Businesses still not sold on Delaware County bed tax

Delaware County's board of supervisors is set to introduce legislation to impose a two-percent hotel occupancy tax.

At a public information meeting held on Monday, Oct. 5 in Delhi, Delaware County Economic Development Director Glenn Nealis said that the proposed local law will be introduced at the Oct. 14 meeting of the supervisors and that a public hearing would likely be scheduled for Oct. 28, prior to another board meeting.

At the meeting on Monday, Nealis and town of Stamford Supervisor Michael Triolo, who chairs the board's economic development committee, fielded questions and comments from about a dozen people who attended.

Nealis explained that county leaders are contemplating the “bed tax” as a means to fund tourism promotion. He explained that Delaware County currently spends $95,000 per year on such promotion, while “some of our neighbors are spending $800,000 to $950,000.”

He cited sales tax figures from 2012--the most recent year for which figures are available--which showed that $9.7 million was spent on lodging in Delaware County that year. Based on those sales, the county could expect to receive $192,000 in bed tax revenue.

“At least it's a little more that would support tourism in Delaware County,” Nealis said.

Nealis said that both state law and the proposed local law would require that all of the revenue from the tax be used to promote tourism. He said that that is different from the situation in Otsego County, which adopted a bed tax before changes to the state law. He said Otsego receives $1.5 million in bed tax revenue, but uses only $400,000 for tourism promotion. The rest goes to the county's general fund.

The Delaware County Chamber of Commerce is the county's designated tourism promotion agency. It receives the $95,000 allotment from the county and uses it, in part, to gain matching state funds through the “I Love New York” program.

Nealis said that the chamber would not automatically receive all of the bed tax revenue, though it could apply for funding for specific initiatives. Decisions on the use of bed tax money would be made by a board comprised of the economic development director, two members of the board of supervisors and four representatives of tourism-related businesses, he said. At least two of those representatives would be from lodging businesses.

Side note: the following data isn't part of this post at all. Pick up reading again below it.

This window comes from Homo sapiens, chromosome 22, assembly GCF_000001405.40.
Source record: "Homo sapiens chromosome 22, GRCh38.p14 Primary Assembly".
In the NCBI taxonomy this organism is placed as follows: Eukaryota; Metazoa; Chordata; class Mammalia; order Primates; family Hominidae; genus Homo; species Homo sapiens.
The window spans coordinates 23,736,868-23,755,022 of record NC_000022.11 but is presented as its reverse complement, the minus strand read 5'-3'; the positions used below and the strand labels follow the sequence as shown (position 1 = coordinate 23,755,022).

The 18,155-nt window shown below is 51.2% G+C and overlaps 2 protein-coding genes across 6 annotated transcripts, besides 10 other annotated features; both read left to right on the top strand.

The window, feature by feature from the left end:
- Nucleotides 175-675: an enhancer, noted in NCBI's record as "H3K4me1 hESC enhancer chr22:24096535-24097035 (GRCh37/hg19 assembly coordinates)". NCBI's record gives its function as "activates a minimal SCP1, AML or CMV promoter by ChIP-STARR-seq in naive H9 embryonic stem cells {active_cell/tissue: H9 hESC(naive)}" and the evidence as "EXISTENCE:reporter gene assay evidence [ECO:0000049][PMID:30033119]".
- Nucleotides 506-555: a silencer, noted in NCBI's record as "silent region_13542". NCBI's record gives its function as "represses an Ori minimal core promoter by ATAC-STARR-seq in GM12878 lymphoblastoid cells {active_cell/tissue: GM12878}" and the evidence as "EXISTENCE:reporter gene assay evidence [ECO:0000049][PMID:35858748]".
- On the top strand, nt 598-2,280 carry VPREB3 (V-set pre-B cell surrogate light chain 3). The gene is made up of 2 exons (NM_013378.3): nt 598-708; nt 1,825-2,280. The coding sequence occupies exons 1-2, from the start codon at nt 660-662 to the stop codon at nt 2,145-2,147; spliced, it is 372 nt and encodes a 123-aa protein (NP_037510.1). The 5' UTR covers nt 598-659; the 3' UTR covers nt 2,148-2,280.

The county treasurer's office would be authorized to retain up to 10 percent of the revenue collected to offset costs of administration, he said.

Nealis said there would also be a five-percent credit issued to businesses which remit the tax, “giving back something for them going through the effort of having to administer the tax.”

Above: Liz Callahan, the executive director of the Hanford Mills Museum, listens as new Delaware County Chamber of Commerce President Ray Pucci speaks at a meeting about a proposed hotel occupancy tax on Monday in Delhi. 

Those in attendance, mostly proprietors of lodging establishments, offered differing opinions on the tax.

Leland Ploutz, who owns the Octagon Motel in Walton, opposed the tax. 

“Don't compare us to Otsego County,” he said. He noted that Otsego has the National Baseball Hall of Fame and other museums, as well as a large shopping area in Oneonta.

“They've got a lot to offer. We're not that kind of county,” he said. He said the Delaware County Fair, staged for one week in August, is the county's only major attraction.

Ploutz said that the focus should be on fixing roads instead. “You're not going to get people in here when they have to come on a buckboard,” he said. He also complained about state regulations, such as water testing requirements, that affect lodging businesses.

Skip Parcell, owner of the Delaware House Inn in Andes, asked what the return would be on the investment of bed tax dollars. Nealis replied that the return would not be known until the investment was made, though he offered to gather figures on the impact of money spent on tourism in recent years.

Parcell said that a plan should be in place for spending the money before the tax is approved.

“What you're saying is, we should give you that money without that expectation,” he said.

Kathy Sullivan, owner of the Inn at Toll Gate Creek in Delhi, noted that many people rent rooms or homes through websites like Airbnb and do not pay sales tax. She said those businesses would not pay bed tax, either, though they would benefit from the promotion funded by the tax.

Her husband, Kevin, agreed. “We're promoting their underground business,” he said.

Nealis replied that he expects the state legislature to make changes to the law so that such rooming operations are taxed. He said he would have “no problem” advocating for stricter controls on such establishments.

Triolo agreed. “We really want everybody who's in business to follow the same rules,” he said.